Navy starts voluntary relocation for residents affected by Oceana jet fuel spill
By Stacy Parker, The Virginian-Pilot
Residents in areas affected by a jet fuel spill last week learned Wednesday they can stay in hotels at the Navy’s expense while the cleanup continues.
The problem, for some, was that the offer came a little too late.
“They should have done this the day it happened, just as a precaution,” said Maria Dunlap of Cheltenham Square. “You hold your breath going to your car.”
Three neighborhoods near Naval Air Station Oceana suffered the brunt of the May 10 spill, which dumped roughly 94,000 gallons of jet fuel – about one-seventh of the capacity of an Olympic-size swimming pool. The material seeped into a ditch along London Bridge Road and spread to Wolfsnare Creek before the Navy discovered the problem.
“I don’t recall, looking back, having a spill of this magnitude,” said Capt. Rich Meadows, Oceana’s commanding officer. “Mitigation measures are already in place to make sure this doesn’t happen again.”
The neighborhoods affected include Brook Greene Commons, Nottingham Estates and Cheltenham Square.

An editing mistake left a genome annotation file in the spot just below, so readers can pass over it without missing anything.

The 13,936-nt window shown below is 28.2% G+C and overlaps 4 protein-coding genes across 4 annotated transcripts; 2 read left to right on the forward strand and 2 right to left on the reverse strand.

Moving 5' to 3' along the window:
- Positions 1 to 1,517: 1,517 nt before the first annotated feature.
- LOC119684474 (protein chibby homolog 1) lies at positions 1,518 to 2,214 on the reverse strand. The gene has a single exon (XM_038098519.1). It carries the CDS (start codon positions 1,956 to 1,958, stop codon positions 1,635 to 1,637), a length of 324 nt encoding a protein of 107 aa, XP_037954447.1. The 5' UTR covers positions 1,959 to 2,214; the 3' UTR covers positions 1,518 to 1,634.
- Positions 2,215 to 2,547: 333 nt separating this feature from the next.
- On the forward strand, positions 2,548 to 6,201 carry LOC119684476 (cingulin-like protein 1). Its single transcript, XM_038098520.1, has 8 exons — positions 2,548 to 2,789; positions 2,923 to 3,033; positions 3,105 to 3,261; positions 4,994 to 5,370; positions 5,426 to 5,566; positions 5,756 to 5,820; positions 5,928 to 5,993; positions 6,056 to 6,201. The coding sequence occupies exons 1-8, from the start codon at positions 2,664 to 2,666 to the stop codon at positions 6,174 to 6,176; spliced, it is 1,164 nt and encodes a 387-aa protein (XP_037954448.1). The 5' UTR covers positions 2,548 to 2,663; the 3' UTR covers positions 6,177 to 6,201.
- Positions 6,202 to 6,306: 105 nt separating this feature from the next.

Navy personnel went door to door Wednesday afternoon to inform people about their options. Residents were given a phone number to call to book a local hotel room, which will be available through Tuesday, or longer if needed, the Navy said. The city also has been helping the Navy find available hotel rooms.
The source of the spill was the bulk fuel farm on the base, Meadows said.
Initially, the Navy used vacuum trucks to remove most of the jet fuel, which stays on the water’s surface. Crews are flushing the marsh with the fire main and working with the tides to allow the contaminants to flow out where there are booms and absorbent materials to catch what remains of the spill.
The odor is worse at low tide.
John Giese, scene coordinator for the state Department of Environmental Quality, said, “There will be a visible presence of containment boom to capture sheening that comes out of the marsh.”
The air quality has not posed a health hazard, according to the U.S. Coast Guard.
At least 100 people attended a meeting Monday night looking for answers about the spill and its effect on their health and homes.
Several people have complained of sore throats, headaches and other symptoms from breathing fumes coming off the water near their houses.
Styron Daniels, a Brook Greene Commons resident, has a runny nose and burning eyes. She also has lost her appetite.
“I think it’s a little late,” she said of the hotel offer. “It’s a nice gesture a week later.”